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Recent Progress in Computer Graphics
By Robert Lamm
(From the SIGGRAPH/NE Newsletter)
The speed with which our field is advancing is truly stunning...
First and foremost is the consumerization of the field. Check out the latest SIGGRAPH reel (playing Sunday, February 26, 1-3pm at the Computer Museum). In the past, most submissions came from programmers and others with access to specialized hardware. Now, most entries come from artsy types using off-the-shelf tools. Even the high-end pieces created on Cray computers could have been emulated, at least in end-effect, by home users on their own systems. The only reason the expensive hardware was used was to speed execution or to crunch lots of research data prior to visualization.
Although PC/Mac/Amigas don't have the rapid screen refresh rates and instantaneous touch-and-feel that high-end systems do, application developers for these platforms have found ways to improvise just about every other high-end feature into their products. Some examples:
-Autodesk 3D-Studio, probably the most popular DOS-based 3D animation package, has added Inverse Kinematics. This intuitive and powerful heirarchical structure makes it much easier to pose and animate anthropomorphic objects. It was pioneered a few years ago by SoftImage on SGI workstations. (Meanwhile, SoftImage has been bought by Microsoft, and a Windows version is supposedly under development.) 3D-Studio also emulates the faster workstation rendering times by searching the hosts computer network connection for free machines and recruiting them to work in parallel on the task.
-The introduction of video cards like the Truevison Targa 2000 that can play back 640x480 24-bit 60-field animations in real time (This is better than Betacam professional tape.)
-The large selection of specialized add-on software packages to do things like automatic vegetation generation, Michael-Jackson morphing, collision detection, newtonian mechanics in a gravitational environment, etc. These modules, which the user can pick and choose between to customize his setup, give the consumer more features in an environment that is better tailored to the task at hand than most professionals have.
And the consumer's been improving too! The average high-school kid is more computer literate and proficient than most of us over-30 professionals. 5 years ago, I spent most of my time explaining how icons and pull-down menus worked to professional animators. Now, I spend most of my time comparing notes on the latest introductions with relative laypeople.
Not that the professional side hasn't been advancing too...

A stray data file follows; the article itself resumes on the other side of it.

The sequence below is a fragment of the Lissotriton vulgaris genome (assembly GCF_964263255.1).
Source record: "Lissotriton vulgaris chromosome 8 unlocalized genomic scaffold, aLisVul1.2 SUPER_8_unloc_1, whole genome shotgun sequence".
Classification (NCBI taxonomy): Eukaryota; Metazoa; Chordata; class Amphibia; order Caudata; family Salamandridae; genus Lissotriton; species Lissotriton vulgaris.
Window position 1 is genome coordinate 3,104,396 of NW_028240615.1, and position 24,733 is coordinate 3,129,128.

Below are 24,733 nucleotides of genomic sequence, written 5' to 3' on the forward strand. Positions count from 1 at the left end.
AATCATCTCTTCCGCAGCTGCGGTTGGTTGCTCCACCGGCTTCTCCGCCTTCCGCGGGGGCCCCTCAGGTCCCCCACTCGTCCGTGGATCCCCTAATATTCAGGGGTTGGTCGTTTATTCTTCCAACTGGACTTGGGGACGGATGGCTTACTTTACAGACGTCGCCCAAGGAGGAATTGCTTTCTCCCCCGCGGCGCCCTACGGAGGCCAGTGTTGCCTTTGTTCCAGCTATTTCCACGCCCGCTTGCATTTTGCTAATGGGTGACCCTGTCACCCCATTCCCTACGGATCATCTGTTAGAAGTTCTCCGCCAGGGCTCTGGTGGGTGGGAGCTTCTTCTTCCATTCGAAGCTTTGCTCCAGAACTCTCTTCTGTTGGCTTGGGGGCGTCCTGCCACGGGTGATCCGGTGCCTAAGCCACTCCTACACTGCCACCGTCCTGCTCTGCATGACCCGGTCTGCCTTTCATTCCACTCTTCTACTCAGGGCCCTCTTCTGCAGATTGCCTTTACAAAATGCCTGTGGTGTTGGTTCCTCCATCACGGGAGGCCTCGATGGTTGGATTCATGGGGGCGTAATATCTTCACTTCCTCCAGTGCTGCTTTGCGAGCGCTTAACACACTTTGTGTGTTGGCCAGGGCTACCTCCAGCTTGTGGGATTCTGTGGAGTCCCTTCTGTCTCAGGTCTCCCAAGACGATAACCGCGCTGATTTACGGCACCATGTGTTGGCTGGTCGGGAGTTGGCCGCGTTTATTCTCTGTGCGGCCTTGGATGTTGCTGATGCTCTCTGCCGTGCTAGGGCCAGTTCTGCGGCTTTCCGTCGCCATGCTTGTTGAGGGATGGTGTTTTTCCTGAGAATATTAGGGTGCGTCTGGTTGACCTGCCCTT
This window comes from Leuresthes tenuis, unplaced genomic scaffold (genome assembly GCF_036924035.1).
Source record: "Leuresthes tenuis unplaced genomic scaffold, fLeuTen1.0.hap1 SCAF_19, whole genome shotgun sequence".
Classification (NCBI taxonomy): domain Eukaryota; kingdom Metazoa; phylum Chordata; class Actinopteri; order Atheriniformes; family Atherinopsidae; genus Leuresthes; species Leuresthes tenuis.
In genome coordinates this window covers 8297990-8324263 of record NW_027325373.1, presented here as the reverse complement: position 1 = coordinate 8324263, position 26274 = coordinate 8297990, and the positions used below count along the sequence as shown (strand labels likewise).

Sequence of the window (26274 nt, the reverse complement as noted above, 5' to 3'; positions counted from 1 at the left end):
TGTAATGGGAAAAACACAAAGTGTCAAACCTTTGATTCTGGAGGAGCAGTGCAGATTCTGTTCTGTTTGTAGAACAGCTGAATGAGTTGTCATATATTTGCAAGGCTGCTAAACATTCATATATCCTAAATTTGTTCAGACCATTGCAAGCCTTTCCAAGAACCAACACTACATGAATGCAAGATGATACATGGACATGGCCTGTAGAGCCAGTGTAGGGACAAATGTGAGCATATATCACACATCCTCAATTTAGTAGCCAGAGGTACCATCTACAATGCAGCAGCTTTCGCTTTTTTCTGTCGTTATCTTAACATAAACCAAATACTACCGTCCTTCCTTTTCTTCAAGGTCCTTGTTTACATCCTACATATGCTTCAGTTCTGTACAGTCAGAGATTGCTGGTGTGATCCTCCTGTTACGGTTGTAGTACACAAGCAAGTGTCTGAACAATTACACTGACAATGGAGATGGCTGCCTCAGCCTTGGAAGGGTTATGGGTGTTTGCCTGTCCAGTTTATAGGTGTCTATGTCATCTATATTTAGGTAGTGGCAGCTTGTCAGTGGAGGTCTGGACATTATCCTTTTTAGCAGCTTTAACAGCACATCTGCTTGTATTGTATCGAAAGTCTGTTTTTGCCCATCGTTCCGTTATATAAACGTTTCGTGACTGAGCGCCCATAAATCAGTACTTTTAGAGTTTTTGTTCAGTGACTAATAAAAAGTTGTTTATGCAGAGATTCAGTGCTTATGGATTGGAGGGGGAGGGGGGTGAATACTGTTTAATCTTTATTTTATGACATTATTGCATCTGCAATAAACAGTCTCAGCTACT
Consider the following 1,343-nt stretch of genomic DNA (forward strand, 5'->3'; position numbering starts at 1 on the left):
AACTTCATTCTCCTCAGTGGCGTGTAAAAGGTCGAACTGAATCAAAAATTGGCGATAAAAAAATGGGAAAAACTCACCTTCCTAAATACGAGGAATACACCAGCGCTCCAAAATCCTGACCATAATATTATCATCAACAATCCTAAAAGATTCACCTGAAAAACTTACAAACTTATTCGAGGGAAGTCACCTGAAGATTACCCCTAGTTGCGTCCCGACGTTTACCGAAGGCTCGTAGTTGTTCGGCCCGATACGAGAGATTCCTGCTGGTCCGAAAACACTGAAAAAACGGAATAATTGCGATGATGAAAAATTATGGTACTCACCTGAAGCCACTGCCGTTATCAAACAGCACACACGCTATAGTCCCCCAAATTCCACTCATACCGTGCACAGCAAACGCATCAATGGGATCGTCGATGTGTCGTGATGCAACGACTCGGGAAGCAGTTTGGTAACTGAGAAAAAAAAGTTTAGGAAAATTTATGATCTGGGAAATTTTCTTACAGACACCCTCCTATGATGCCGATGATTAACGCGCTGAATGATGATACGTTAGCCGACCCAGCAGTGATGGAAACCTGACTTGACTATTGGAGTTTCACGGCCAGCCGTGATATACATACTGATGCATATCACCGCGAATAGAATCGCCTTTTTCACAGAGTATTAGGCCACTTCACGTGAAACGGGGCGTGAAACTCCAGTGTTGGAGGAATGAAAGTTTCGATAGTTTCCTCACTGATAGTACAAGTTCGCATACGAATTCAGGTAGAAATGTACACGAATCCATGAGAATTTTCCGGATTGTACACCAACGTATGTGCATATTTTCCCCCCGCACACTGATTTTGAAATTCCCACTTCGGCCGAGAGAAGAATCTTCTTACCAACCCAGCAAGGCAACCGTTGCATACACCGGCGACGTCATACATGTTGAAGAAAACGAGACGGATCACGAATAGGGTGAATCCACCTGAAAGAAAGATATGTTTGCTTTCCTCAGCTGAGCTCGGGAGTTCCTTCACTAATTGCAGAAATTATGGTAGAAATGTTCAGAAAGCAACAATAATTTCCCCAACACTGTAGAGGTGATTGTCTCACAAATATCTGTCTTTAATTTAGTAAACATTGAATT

The big boys seem to be concentrating on two areas: Making the animation process more intelligent and rendering the imagery out in real time.
Real-time rendering makes the user-interface much simpler and changes the graphics experience from the passive viewing of an animation to an active interaction with the animated environment. At it's furthest state of development: Virtual Reality.
But just as important is the parallel effort to replace keyframing and other clumsy command structures with a more efficient, intuitive user-interface. Only then can the viewer interact with his world as quickly as he can experience it: Eventually, he'll be issuing commands like 'Fetch a soda' and 'Take out the Trash' to objects that have a certain amount of intelligence.
Several people have created models with some of these interpretational capabilities: The SIGGRAPH reel at the Computer Museum includes an animation from NYU of a dancer who runs, jumps, pirouettes, etc. in real-time to about a dozen simple commands like come forward, turn, etc. In the same show (I forgot who made it) was a similar animation of a man who unpacks a robot arm and then plays chess with it. The narrator explained that only ten commands were issued to choreograph this scene. (The robot arm wins.)
The effort to implement these higher-order command structures is progressing on many fronts: A company in Canada is working on software that will automatically animate speech: A generic model of a face was created and all the basic phonemes were digitized (from a real actor) as well as emotional expressions like angry, jealous, jolly, etc. The animator feeds the script and emotional prompts into the computer and the computer makes the animated character mouth the words in the proper manner. The system seemed to work pretty well with faces that were more-or-less humanoid, the company was working on applying the formula to faces with more extreme topologies like Donald Duck, etc.
And at MIT, there's a project with an animated puppet that looks at you and interprets what you want it to do: If you point left, it'll move left, if you jump up and down, it'll do that too. If you pat it on the head (you're composited onto the screen with it), it'll smile and purr, and if you move quickly, it'll get scared and run away...
Did I say Intelligent?